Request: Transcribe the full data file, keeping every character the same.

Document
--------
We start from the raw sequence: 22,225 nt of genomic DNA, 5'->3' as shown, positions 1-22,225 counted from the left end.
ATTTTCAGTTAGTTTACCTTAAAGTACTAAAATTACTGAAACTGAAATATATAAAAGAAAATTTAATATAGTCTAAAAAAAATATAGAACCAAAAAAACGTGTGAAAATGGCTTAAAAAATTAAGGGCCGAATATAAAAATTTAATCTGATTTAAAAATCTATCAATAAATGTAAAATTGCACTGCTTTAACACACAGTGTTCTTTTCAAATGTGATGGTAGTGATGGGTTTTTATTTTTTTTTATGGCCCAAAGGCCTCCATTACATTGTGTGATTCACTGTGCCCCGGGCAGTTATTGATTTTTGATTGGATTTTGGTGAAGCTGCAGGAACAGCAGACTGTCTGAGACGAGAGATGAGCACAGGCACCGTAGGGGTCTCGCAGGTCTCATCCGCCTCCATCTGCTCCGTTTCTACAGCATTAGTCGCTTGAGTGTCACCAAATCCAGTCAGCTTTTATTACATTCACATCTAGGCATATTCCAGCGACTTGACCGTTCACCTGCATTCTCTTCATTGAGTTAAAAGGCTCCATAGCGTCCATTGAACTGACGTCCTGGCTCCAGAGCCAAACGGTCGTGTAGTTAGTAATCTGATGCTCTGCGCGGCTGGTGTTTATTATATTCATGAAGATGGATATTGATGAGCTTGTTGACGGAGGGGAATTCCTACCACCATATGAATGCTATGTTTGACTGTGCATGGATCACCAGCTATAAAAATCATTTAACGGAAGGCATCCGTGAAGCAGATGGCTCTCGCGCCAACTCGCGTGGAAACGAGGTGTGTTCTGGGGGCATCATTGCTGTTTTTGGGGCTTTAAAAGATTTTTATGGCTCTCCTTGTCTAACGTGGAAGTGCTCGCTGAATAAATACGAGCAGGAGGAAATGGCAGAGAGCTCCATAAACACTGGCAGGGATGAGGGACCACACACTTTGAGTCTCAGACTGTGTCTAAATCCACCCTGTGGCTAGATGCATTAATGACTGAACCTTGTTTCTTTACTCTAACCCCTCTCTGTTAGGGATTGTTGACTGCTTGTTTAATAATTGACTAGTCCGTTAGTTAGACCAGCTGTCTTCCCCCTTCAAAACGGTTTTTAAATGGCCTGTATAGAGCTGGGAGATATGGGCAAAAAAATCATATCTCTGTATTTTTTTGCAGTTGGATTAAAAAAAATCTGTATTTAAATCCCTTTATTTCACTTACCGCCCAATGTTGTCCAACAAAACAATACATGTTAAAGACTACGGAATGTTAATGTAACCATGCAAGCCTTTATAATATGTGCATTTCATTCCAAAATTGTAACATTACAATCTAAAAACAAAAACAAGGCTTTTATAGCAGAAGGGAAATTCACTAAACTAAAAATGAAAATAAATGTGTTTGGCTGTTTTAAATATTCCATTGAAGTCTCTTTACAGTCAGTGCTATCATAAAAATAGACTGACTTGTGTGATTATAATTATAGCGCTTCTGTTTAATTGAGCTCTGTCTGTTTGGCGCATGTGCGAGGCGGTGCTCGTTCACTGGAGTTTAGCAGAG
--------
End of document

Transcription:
We start from the raw sequence: 22,225 nt of genomic DNA, 5'->3' as shown, positions 1-22,225 counted from the left end.
ATTTTCAGTTAGTTTACCTTAAAGTACTAAAATTACTGAAACTGAAATATATAAAAGAAAATTTAATATAGTCTAAAAAAAATATAGAACCAAAAAAACGTGTGAAAATGGCTTAAAAAATTAAGGGCCGAATATAAAAATTTAATCTGATTTAAAAATCTATCAATAAATGTAAAATTGCACTGCTTTAACACACAGTGTTCTTTTCAAATGTGATGGTAGTGATGGGTTTTTATTTTTTTTTATGGCCCAAAGGCCTCCATTACATTGTGTGATTCACTGTGCCCCGGGCAGTTATTGATTTTTGATTGGATTTTGGTGAAGCTGCAGGAACAGCAGACTGTCTGAGACGAGAGATGAGCACAGGCACCGTAGGGGTCTCGCAGGTCTCATCCGCCTCCATCTGCTCCGTTTCTACAGCATTAGTCGCTTGAGTGTCACCAAATCCAGTCAGCTTTTATTACATTCACATCTAGGCATATTCCAGCGACTTGACCGTTCACCTGCATTCTCTTCATTGAGTTAAAAGGCTCCATAGCGTCCATTGAACTGACGTCCTGGCTCCAGAGCCAAACGGTCGTGTAGTTAGTAATCTGATGCTCTGCGCGGCTGGTGTTTATTATATTCATGAAGATGGATATTGATGAGCTTGTTGACGGAGGGGAATTCCTACCACCATATGAATGCTATGTTTGACTGTGCATGGATCACCAGCTATAAAAATCATTTAACGGAAGGCATCCGTGAAGCAGATGGCTCTCGCGCCAACTCGCGTGGAAACGAGGTGTGTTCTGGGGGCATCATTGCTGTTTTTGGGGCTTTAAAAGATTTTTATGGCTCTCCTTGTCTAACGTGGAAGTGCTCGCTGAATAAATACGAGCAGGAGGAAATGGCAGAGAGCTCCATAAACACTGGCAGGGATGAGGGACCACACACTTTGAGTCTCAGACTGTGTCTAAATCCACCCTGTGGCTAGATGCATTAATGACTGAACCTTGTTTCTTTACTCTAACCCCTCTCTGTTAGGGATTGTTGACTGCTTGTTTAATAATTGACTAGTCCGTTAGTTAGACCAGCTGTCTTCCCCCTTCAAAACGGTTTTTAAATGGCCTGTATAGAGCTGGGAGATATGGGCAAAAAAATCATATCTCTGTATTTTTTTGCAGTTGGATTAAAAAAAATCTGTATTTAAATCCCTTTATTTCACTTACCGCCCAATGTTGTCCAACAAAACAATACATGTTAAAGACTACGGAATGTTAATGTAACCATGCAAGCCTTTATAATATGTGCATTTCATTCCAAAATTGTAACATTACAATCTAAAAACAAAAACAAGGCTTTTATAGCAGAAGGGAAATTCACTAAACTAAAAATGAAAATAAATGTGTTTGGCTGTTTTAAATATTCCATTGAAGTCTCTTTACAGTCAGTGCTATCATAAAAATAGACTGACTTGTGTGATTATAATTATAGCGCTTCTGTTTAATTGAGCTCTGTCTGTTTGGCGCATGTGCGAGGCGGTGCTCGTTCACTGGAGTTTAGCAGAG